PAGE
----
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Lengthening in congenital limb length discrepancy using callotasis: Clinical, radiological and physiological studies

Maffulli, Nicola; (1994) Lengthening in congenital limb length discrepancy using callotasis: Clinical, radiological and physiological studies. Doctoral thesis (Ph.D.), University College London (United Kingdom). Green open access

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Abstract

Limb lengthening is widely practised for short stature and limb length discrepancy. Gradual callus distraction following corticotomy, while breaching the cortex, leaves intact the medullary canal, and produces elongation of bone and soft tissues. Published work has generally reported the results of dwarfism and post-traumatic conditions. Data regarding the correction of congenital limb length discrepancy are not at present available. This thesis reports the work, carried out in a longitudinal fashion, performed on a selected group of 24 children undergoing lengthening to correct lower and upper limb congenital length discrepancy. The procedure, while being described by other authors as practically risk free, proved to have a significant number of problems, with all children suffering from pin site infection. The children had to be protected in a cast when the external fixation apparatus was removed to prevent fracture of the regenerate bone, which occurred in some of the early patients. Also, joint contractures had to be prevented and treated by intense physiotherapy. One child suffered from toxic shock following septicaemia stemming from pin site infection. Ultrasound scanning gives valuable information on the morphology of the regenerate bone. However, it is probably not sensitive enough to replace serial conventional radiographs in assessing the maturity of the newly formed bone. Children with a congenital short femur take two years to return to the pre-lengthening isometric strength of their knee extensor muscles.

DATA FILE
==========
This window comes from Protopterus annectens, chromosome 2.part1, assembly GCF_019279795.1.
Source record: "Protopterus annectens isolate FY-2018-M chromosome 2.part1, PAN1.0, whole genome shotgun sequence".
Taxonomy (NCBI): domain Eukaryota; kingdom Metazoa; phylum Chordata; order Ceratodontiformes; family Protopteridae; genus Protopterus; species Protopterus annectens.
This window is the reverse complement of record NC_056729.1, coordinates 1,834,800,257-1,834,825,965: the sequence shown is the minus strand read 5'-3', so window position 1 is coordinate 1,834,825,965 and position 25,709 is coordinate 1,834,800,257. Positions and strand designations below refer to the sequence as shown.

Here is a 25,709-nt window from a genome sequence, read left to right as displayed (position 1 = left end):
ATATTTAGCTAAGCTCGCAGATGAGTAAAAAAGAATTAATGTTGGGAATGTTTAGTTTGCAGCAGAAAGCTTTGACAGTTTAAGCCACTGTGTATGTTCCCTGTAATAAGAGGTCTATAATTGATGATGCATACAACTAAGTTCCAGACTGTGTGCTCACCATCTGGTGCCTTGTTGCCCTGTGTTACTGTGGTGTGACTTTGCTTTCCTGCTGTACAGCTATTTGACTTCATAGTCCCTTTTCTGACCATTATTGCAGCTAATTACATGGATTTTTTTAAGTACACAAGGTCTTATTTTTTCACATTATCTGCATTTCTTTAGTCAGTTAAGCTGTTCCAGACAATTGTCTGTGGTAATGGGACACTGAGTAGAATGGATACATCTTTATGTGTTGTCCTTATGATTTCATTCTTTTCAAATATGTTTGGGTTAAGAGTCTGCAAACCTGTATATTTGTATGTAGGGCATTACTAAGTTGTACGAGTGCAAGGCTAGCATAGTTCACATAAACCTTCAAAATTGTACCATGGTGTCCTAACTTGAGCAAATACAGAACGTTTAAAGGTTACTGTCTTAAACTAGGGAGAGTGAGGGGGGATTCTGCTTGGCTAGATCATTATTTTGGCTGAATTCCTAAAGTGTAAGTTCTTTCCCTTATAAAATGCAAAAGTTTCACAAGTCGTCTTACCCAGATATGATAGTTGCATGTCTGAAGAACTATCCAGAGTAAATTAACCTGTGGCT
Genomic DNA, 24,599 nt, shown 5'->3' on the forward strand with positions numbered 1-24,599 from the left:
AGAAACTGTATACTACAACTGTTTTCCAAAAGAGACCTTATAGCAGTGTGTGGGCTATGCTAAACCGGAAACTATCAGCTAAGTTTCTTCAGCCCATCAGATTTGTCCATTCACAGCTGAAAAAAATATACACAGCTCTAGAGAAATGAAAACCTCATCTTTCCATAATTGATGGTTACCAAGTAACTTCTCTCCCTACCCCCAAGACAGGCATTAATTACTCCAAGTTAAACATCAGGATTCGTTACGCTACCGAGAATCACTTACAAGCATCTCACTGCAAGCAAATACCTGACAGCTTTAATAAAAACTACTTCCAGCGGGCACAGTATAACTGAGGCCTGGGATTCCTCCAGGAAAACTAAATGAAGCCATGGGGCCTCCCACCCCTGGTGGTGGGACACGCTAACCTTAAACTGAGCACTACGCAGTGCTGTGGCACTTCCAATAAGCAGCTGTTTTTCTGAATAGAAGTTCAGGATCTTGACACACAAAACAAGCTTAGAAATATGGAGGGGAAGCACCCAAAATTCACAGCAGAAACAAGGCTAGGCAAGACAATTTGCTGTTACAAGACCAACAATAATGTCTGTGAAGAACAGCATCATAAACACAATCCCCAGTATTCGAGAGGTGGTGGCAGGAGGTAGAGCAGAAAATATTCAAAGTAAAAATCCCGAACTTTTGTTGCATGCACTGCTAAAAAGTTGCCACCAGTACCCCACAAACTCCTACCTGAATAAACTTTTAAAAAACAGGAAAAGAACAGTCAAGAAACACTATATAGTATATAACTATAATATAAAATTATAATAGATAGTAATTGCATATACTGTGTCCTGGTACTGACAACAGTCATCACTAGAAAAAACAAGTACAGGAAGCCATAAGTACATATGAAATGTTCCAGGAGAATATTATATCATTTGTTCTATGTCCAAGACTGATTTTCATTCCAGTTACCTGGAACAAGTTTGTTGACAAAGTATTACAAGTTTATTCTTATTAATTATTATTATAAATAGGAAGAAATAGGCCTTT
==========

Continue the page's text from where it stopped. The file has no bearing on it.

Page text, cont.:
Type: Thesis (Doctoral)
Qualification: Ph.D.
Title: Lengthening in congenital limb length discrepancy using callotasis: Clinical, radiological and physiological studies
Open access status: An open access version is available from UCL Discovery
Language: English
Additional information: Thesis digitised by ProQuest.
Keywords: (UMI)AAIU063615; Biological sciences
URI: https://discovery.ucl.ac.uk/id/eprint/10098032
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